Posted 28 June 2007 - 12:40 PM
THE CADET PROGRAM - by LTC Leonard A. Blascovich, CAP - Member of the National Historical Committee - February 1994
With the pending war on the horizon, Great Britain also realized that there would be a need for pilots and aviation support people, what best to develop a cadre of well trained youth with knowledge in basic military and aviation experienced. The Royal Air Staff in 1939 formulated a program that would support the "Cadet" air training concept and developed an organization using reserve & auxiliary staff to support and manage it, the activity was named the Air Training Command (ATC).
The Canadians also developed a program along the lines of the ATC and formulated the Air League of Canada. Other branches of the British and Canadian Military saw the merits of the concepts of youth training and adopted programs that parallels the Royal Air Force & RCAF but were more structured to the Army and Navy needs.
CIVIL AIR PATROL: CAP itself officially started on December 1,1941, the civilian founders of the organization foresaw the need for a cadet corps. Then with the United States locked in a do-or-die struggle with Japan and Germany, the need became far more urgent than had ever been visualized in peace time.
Many letters of support from high level commanders including the USAAF, felt that CAP was the ideal program to have cadets. As Colonel Earle Johnson CAP's National Commander put it, "When the CAP was founded, it was able to undertake no more than the task of mobilizing the civilian planes and pilots, adding auxiliary workers, organizing them into military units, and putting them to work on missions such as coastal patrol and the courier service. But the broader plan of full-scale mobilization of civilian resources for the building of air power was never lost to view".
Correspondence was arriving daily at CAP National Headquarters in Washington DC asking for information, and requesting the CAP to organize the teen-agers into a corps. The letters were not written in vain. A new world -- the air world -- was opened wide to American youth on October 1, 1942. On that day the Civil Air Patrol began its cadet program under the supervision of Major (then Captain) Kendall K. Hoyt, AC, recruiting and public relations officer for National Headquarters.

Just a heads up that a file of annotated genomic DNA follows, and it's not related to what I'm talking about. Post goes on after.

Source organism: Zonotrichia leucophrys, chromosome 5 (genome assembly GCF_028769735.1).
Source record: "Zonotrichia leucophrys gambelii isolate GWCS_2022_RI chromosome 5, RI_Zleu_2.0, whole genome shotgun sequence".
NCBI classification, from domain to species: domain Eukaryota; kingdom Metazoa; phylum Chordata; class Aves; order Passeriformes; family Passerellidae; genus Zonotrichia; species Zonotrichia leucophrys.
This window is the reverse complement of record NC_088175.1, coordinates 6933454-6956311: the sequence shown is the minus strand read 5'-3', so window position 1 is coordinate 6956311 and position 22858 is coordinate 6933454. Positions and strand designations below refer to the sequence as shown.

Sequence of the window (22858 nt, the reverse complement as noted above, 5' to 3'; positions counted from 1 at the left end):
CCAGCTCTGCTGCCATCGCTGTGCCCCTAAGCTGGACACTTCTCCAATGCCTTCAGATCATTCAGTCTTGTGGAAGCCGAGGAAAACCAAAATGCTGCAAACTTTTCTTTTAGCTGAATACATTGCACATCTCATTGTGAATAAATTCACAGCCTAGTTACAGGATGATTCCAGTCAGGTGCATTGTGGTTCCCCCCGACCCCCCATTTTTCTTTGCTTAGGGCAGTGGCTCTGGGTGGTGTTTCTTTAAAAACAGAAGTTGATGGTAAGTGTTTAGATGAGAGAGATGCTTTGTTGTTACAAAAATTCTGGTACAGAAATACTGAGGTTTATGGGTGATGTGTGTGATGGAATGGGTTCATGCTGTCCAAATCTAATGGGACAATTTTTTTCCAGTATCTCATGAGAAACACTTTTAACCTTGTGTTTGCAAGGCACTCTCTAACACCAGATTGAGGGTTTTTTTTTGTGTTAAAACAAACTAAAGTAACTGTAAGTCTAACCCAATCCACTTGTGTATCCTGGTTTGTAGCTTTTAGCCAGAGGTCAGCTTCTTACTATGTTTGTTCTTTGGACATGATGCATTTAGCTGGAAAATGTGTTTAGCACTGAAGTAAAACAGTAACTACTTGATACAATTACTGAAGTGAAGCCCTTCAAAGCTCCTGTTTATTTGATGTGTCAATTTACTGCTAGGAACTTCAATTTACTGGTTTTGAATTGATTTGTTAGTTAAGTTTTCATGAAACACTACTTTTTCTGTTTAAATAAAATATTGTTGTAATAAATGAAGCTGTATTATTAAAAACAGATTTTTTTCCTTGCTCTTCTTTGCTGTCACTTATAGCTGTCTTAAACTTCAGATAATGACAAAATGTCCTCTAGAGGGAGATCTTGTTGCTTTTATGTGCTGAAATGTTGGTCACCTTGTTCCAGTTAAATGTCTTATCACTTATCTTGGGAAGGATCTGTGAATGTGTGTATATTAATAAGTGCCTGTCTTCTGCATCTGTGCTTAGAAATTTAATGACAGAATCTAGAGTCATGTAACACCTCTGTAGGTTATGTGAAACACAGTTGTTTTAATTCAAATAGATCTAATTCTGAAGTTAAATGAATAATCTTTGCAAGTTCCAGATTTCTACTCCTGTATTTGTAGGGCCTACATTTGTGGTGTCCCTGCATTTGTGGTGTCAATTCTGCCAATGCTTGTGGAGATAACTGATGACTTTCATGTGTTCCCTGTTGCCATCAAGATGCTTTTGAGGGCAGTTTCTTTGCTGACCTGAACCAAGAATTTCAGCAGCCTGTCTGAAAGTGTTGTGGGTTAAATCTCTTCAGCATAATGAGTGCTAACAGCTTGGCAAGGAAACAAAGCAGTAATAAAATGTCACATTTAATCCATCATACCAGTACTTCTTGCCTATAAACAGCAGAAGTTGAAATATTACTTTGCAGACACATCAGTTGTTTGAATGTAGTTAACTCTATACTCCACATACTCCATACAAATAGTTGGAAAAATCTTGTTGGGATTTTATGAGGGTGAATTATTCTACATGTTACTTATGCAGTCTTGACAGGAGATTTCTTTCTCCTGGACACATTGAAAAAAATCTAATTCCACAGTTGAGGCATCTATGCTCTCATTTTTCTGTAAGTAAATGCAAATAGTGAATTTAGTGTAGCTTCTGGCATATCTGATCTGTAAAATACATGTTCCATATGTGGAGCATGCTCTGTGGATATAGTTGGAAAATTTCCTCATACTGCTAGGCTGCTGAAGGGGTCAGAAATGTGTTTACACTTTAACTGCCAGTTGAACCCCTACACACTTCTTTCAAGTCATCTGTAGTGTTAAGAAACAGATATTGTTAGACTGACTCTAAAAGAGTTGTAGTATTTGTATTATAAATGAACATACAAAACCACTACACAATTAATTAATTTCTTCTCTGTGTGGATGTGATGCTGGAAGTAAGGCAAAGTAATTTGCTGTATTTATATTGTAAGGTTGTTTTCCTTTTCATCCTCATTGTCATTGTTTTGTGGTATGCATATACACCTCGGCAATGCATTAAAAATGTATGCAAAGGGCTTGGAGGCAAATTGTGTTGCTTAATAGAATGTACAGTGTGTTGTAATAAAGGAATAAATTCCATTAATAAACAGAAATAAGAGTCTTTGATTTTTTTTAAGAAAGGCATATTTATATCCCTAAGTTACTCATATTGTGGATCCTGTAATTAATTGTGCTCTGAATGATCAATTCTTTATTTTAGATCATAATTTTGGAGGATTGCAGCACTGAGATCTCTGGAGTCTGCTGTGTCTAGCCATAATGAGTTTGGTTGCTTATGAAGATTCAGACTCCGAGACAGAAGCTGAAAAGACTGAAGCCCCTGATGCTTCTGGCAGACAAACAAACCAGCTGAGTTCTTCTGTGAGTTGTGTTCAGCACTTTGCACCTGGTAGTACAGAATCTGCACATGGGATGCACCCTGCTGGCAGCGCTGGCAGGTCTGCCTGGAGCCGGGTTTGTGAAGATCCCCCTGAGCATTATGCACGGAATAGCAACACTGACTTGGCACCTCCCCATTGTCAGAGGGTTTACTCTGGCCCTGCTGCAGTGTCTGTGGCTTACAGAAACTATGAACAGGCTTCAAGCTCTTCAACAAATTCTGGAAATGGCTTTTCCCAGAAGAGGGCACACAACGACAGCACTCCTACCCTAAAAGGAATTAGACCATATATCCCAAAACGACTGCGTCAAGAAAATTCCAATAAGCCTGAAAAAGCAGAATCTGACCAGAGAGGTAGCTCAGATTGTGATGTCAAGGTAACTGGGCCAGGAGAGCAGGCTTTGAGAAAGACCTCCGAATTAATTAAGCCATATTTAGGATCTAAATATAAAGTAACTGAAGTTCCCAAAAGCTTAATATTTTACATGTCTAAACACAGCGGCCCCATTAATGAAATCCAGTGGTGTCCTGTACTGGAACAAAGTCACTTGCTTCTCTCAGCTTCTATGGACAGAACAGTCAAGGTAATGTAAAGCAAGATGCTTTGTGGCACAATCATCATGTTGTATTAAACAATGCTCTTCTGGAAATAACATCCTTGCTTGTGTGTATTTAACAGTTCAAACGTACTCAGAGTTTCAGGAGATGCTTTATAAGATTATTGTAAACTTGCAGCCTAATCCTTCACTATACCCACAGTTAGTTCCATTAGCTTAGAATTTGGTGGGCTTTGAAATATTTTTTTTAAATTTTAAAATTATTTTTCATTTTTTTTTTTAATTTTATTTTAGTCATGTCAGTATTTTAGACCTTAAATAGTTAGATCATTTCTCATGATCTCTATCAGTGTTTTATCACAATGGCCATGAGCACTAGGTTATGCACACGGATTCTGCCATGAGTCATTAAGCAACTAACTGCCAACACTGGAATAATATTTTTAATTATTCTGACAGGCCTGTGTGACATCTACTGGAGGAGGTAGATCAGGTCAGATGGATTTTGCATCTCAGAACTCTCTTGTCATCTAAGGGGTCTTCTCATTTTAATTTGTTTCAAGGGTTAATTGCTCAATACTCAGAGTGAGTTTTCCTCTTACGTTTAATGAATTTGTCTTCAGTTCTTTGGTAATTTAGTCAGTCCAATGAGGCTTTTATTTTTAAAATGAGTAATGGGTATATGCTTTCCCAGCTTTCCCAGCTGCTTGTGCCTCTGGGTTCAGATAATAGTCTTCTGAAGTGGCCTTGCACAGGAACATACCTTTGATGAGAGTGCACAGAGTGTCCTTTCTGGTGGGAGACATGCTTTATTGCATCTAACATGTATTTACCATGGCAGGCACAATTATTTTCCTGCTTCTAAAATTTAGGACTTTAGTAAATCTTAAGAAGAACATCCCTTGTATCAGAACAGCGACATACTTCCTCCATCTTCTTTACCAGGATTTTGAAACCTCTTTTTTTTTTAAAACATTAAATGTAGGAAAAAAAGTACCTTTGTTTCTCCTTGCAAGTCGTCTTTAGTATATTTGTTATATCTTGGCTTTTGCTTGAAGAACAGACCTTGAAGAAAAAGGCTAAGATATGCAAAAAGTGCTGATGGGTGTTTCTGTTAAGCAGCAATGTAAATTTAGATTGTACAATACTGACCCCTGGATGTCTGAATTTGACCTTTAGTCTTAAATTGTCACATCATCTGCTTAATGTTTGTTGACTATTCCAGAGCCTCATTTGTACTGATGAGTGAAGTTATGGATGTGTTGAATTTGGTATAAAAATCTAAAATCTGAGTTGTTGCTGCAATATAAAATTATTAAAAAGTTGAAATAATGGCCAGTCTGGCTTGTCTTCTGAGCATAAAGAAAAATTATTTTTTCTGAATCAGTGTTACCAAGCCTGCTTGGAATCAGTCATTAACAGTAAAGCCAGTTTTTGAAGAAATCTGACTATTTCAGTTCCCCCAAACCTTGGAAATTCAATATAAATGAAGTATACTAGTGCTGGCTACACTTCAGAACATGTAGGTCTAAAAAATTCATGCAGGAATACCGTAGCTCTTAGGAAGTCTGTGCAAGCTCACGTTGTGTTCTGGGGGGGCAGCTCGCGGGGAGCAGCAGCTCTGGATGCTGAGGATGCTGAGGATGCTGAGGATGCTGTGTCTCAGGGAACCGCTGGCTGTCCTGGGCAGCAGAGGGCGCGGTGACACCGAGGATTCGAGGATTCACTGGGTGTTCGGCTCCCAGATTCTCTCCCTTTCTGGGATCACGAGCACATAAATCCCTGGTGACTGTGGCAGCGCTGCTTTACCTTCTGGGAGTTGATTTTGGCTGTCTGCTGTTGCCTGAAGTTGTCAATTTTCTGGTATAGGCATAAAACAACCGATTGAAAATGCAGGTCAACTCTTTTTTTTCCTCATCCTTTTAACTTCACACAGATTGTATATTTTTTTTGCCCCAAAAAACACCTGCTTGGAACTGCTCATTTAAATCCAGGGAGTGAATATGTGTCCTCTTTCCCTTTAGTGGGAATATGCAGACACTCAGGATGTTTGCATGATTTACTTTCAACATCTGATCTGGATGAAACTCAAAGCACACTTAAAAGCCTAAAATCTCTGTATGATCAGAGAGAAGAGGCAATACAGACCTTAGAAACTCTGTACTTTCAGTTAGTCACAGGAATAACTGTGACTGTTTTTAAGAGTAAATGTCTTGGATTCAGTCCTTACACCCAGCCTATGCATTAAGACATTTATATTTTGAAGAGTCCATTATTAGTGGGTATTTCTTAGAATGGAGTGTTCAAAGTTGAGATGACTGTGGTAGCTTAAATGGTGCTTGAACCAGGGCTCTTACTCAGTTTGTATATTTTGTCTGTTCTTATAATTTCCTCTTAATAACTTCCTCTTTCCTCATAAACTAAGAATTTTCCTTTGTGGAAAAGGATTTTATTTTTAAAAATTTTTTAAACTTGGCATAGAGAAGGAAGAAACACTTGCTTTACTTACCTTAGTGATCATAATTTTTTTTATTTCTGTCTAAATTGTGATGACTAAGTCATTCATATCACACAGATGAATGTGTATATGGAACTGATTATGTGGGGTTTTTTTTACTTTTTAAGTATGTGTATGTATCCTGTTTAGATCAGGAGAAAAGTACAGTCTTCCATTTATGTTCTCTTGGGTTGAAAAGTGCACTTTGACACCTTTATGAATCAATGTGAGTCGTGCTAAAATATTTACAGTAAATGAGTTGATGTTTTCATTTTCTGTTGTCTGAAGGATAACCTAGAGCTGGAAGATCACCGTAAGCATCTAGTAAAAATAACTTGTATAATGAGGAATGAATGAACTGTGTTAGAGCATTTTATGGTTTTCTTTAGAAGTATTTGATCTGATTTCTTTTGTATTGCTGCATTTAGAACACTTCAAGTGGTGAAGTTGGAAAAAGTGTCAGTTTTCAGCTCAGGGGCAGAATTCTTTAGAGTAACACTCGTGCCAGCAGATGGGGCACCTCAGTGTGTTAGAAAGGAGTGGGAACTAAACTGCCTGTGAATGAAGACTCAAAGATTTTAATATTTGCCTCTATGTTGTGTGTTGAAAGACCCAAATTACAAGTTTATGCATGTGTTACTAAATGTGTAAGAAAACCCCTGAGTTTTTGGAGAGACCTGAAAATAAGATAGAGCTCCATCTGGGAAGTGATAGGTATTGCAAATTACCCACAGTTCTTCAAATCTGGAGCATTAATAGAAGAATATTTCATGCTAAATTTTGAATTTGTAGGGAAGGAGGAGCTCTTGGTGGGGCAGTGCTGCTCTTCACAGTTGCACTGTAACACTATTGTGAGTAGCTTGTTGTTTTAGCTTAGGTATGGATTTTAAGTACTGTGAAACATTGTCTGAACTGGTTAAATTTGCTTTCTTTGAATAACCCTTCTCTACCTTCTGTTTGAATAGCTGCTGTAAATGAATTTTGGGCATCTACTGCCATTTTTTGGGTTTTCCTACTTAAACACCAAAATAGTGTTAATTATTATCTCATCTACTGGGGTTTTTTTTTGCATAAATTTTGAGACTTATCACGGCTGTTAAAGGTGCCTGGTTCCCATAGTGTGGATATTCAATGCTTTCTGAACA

At the outset, membership was held down in order to insure a solid foundation for the program. Each man in CAP was permitted to sponsor a boy, and every woman member allowed to sponsor a girl. Youngsters from fifteen through seventeen years of age, in the last two years of high school, were eligible, provided they were physically fit and up in their studies.
The cadet program worked out by Captain Hoyt caught on. The first junior squadron in the country was reported by Squadron No. 711-4 of the Minnesota Wing with 39 cadets. Within six months, more than 20,000 teen-agers in every section of the United States were attending weekly meetings in schoolrooms and armories, studying in groups of their own or side by side with seniors members, and spending most of their weekends at the nearest airport. The cost to the government of recruiting the first 20,000 cadets was a little less than $200, the amount spent by National Headquarters on its directives, applications, and membership cards.
The Civil Air Patrol cadet program was off to a flying start!
Ready Reserve - From its humble beginnings, the Civil Air Patrol Cadet program was a catalyst for eager aviation minded American youth, built on a concept of establishing a ready reserve if you want to call it, of aviation/military trained teens that cover the ages of 15 to 18 years which was to become a reservoir of an informed and well trained young people to be absorbed into the ranks of Civil Air Patrol, and the United States Army Air Force as may be needed.